When teachers in the Amphitheater School District get their first paycheck this year, they will see a 2-percent increase in their pay in comparison to their pay last semester. They will also no longer have to take mandatory unpaid days off.
During last month’s school board meeting, the board voted unanimously to use its share of the $10 billion Federal Education-Jobs Bill that was signed into law on Aug. 10.
The legislation allocated about $212 million in education job funds and about $236 million in new Medicaid dollars to Arizona.
“The use of the bill can only be used by districts to retain existing staff, hire new staff, restore reduction in salaries and benefits, rehire (reduction-in-force) staff, implement salary increases, and eliminate previously scheduled furlough days,” Todd Jaeger, associate to the superintendent, explained in a document presented during the school board review session in November.
In that same document, Superintendent Vicki Balentine recommended the board retract Dec. 17 and May 26 as furlough days and reverse the 2-percent pay reductions for all of the district’s employees, which had been implemented as a cost-saving measures.
The district also will implement a 0.6 percent pay restoration on July 1 to offset a rate increase from the Arizona State Retirement System.
Funds through the Federal Education-Jobs Bill are available only through June 30, 2012.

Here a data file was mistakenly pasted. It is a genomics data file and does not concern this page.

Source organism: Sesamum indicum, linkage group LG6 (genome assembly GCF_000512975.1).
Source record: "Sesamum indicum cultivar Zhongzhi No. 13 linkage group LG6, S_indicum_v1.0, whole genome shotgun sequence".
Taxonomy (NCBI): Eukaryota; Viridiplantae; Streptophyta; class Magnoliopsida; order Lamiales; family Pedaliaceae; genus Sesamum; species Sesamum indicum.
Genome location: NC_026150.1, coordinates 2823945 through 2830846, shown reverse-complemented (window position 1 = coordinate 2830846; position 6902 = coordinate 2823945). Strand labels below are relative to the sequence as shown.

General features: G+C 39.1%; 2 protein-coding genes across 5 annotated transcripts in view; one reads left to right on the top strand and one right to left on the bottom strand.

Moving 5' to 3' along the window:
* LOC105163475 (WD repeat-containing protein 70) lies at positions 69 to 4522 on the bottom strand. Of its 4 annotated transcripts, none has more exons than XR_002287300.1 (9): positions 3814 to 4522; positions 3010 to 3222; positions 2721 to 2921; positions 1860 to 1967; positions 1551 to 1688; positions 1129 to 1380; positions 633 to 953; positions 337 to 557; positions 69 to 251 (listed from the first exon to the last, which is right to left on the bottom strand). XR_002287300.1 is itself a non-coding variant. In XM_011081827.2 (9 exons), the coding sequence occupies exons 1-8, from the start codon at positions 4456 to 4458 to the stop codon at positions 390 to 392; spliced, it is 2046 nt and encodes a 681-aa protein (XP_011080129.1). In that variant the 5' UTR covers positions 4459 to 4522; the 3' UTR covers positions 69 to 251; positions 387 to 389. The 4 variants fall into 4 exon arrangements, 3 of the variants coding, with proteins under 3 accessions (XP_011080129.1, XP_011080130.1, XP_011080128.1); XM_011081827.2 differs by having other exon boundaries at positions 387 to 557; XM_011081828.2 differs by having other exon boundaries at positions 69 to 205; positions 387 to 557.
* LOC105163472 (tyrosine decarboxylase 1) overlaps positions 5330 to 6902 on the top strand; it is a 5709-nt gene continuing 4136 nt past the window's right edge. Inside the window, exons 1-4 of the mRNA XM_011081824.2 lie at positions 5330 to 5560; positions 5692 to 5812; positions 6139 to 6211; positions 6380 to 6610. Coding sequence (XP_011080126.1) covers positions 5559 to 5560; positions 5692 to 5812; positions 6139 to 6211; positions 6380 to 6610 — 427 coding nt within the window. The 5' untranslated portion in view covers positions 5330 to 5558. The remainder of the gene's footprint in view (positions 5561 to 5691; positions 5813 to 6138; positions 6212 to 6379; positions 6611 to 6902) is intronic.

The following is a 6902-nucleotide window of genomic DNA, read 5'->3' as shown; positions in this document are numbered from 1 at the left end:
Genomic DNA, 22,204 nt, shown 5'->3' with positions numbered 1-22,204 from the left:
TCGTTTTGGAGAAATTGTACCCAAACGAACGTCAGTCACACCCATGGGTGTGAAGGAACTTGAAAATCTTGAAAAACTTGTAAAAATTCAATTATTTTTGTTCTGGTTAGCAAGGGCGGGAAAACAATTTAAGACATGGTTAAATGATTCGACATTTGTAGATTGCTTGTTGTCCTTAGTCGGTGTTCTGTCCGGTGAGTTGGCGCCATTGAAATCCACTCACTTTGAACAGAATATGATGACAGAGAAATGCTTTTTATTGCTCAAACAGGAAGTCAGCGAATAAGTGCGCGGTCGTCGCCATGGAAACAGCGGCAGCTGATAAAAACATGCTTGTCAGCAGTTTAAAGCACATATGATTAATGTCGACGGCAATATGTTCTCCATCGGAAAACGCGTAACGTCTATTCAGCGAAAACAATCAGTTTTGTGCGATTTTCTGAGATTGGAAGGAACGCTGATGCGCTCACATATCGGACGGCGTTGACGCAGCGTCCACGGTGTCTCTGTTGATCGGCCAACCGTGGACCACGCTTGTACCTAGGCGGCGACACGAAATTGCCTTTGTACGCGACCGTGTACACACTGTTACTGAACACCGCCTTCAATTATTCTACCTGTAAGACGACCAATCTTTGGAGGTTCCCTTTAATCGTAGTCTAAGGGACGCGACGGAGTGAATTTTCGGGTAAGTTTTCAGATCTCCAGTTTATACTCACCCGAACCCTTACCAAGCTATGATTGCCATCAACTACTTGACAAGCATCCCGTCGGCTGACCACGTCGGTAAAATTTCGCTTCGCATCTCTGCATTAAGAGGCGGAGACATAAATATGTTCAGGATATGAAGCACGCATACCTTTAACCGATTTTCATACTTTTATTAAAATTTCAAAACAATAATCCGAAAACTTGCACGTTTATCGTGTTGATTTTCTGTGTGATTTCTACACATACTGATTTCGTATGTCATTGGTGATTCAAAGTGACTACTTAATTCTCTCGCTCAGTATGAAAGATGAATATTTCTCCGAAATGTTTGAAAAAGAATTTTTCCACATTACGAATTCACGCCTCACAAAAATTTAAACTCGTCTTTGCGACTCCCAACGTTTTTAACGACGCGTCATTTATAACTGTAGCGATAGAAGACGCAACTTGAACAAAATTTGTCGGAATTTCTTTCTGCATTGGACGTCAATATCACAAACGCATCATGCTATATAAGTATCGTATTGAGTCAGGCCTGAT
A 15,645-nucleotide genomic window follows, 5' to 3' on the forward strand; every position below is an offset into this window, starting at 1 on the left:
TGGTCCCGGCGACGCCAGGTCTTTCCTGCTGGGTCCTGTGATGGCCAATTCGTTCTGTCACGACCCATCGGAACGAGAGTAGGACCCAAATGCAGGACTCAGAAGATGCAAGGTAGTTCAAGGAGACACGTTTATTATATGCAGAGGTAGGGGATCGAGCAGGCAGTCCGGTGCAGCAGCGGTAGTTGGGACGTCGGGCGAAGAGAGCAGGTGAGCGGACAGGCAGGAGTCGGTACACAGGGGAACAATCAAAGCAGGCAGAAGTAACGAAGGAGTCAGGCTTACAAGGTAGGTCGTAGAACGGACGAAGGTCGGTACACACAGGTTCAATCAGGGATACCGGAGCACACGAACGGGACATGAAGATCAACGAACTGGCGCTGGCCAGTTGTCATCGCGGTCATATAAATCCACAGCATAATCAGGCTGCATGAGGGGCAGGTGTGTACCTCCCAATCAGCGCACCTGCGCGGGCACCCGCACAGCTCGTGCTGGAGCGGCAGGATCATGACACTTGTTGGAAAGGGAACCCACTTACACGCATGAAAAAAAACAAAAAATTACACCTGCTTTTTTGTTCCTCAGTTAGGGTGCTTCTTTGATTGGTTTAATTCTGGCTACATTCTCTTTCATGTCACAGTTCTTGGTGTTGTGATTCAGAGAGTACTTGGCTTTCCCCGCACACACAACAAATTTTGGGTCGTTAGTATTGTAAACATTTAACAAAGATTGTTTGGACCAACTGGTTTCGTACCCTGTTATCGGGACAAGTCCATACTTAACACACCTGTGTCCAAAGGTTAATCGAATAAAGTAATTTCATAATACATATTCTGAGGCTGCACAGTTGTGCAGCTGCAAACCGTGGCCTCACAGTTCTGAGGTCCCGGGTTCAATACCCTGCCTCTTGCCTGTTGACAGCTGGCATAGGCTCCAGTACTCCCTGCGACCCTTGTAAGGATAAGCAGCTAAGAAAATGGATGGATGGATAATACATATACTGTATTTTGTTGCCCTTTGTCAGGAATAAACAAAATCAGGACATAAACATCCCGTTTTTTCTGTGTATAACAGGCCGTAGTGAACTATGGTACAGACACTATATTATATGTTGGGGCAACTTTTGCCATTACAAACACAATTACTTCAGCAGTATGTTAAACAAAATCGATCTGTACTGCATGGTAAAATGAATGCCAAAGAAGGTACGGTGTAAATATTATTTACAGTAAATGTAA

“The hope here is that once this runs out, there will have been sufficient recovery in the Arizona budget system that we could continue it,” said Scott Little, the district’s chief financial officer. “That’s the intent. This is one-time money with an expiration date. The intent of the funds, from the federal level, (was) to avoid cuts and to avoid (them) for a long enough time period for economic recovery to occur.”
If the funding works as intended, the district would be able to maintain its current staff’s wages without implementing future furlough days.
Though Little is hopeful they will be able to carry on the same way once the funds stop, he feels it is too early to tell.
“Years ago, I wouldn’t have thought it was that long in the future, but given the current economic reality, it’s a long ways away,” Little said.
Each school district in Arizona is handling the funding differently amidst an uncertain economic future.
“We’re choosing to handle it this way,” Little said. “I think a lot of school districts are really holding the money back for next year.
“We chose to put a portion of the funds into this year and a portion of funds into next year versus making everybody wait until next year. We just chose to get it out to our employees now versus waiting.”